As you will have seen from reading the Statement, the Bank now believes that the economy grew more slowly in the first two quarters of 1997 than we thought likely when we issued our March Economic Projections. Indicators for the March quarter in particular suggest that there was quite an abrupt slowing during the first three months of the year. Indeed, it is not inconceivable that the economy may even have contracted slightly in that quarter. Indicators for the June quarter, however, together with our own business contacts, suggest that the economy may have rebounded somewhat in that quarter, and we currently project that growth will strengthen in subsequent quarters. By the March 1998 quarter, we see GDP being 2.4 percent above that in the March 1997 quarter. This growth rate, being slightly below our assessment of the economy's long-term sustainable growth rate, is consistent with an easing in inflationary pressures on capacity in the economy.

Beyond that, we see growth accelerating to between 3.5 and four percent in each of the following two March years, in large part as a result of the significant fiscal stimulus currently planned for the year beginning 1 July 1998.

On the basis of this real economy outlook, signs that price effects from the recent exchange rate appreciation are finally coming through more strongly (as in the car market), and monetary conditions evolving as outlined, we are anticipating a decline in underlying inflation to about one percent in the year to March 1998. Inflation should then remain at around that level through the balance of 1998 and into 1999, before rising gradually to slightly above the middle of the target at the end of the period covered by the projection.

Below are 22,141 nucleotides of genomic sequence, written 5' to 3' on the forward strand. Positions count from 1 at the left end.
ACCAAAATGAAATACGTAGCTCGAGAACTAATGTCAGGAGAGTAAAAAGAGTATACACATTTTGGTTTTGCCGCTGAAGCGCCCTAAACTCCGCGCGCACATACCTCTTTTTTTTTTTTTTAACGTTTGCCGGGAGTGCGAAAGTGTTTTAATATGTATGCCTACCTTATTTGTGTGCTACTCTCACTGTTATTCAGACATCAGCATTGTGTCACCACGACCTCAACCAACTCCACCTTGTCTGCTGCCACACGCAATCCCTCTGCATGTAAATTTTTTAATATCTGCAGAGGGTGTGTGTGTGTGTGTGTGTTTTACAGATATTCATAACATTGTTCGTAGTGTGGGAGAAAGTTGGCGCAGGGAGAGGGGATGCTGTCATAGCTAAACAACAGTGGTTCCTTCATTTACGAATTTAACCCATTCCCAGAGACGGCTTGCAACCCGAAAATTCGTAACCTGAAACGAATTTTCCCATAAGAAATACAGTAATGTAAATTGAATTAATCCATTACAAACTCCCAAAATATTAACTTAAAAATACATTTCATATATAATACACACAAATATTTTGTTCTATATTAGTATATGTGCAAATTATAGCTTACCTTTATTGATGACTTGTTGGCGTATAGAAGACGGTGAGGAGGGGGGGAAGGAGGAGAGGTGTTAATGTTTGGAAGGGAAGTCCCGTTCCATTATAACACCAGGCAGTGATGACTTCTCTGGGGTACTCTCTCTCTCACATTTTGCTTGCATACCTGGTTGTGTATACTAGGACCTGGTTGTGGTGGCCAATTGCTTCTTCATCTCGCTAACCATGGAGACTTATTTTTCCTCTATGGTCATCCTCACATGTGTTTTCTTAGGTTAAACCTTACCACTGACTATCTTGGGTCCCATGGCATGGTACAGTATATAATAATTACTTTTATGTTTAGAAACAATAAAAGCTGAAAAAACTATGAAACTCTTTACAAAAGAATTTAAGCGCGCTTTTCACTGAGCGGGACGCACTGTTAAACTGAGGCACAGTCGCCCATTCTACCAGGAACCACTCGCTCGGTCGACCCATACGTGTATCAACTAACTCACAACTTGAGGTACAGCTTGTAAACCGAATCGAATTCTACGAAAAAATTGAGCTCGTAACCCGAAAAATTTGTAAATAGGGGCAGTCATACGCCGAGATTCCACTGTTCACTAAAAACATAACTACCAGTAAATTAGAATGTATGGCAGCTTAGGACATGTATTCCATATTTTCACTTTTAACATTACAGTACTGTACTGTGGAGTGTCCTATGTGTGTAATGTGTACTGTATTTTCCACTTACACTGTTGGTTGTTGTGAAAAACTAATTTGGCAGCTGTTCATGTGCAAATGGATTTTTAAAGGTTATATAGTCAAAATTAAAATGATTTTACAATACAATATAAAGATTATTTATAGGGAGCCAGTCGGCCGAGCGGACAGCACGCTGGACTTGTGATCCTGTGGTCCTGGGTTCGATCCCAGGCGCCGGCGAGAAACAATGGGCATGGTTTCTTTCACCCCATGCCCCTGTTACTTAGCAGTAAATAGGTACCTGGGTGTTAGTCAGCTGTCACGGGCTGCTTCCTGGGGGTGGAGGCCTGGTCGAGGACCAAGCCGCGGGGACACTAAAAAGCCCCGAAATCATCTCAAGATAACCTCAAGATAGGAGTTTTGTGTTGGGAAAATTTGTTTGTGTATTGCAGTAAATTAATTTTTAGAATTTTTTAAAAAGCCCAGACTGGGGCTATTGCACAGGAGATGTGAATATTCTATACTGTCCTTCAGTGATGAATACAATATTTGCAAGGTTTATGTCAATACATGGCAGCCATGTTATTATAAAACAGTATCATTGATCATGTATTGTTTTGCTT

This pleasingly low inflation track, coming as it does after two years during which the Bank has had to grapple with inflation at, and at times marginally above, the top of our target range, should help in the task of convincing New Zealanders that low inflation really is now the norm, not some temporary aberration. As that is accepted, we would expect to see rates of credit growth, and real interest rates, move closer to those found in other low inflation countries.

But we are not deliberately attempting to push the inflation track below the middle of the range: the fact is that, once an inflation trend develops some momentum, it is neither sensible nor feasible to try to change it very quickly. It is perhaps worth recalling that, through almost all of 1996, the period most relevant to inflation outcomes in 1997 and the first part of 1998, we were in fact targeting inflation at the mid-point of our previous 0 to 2 percent range, or 1 percent.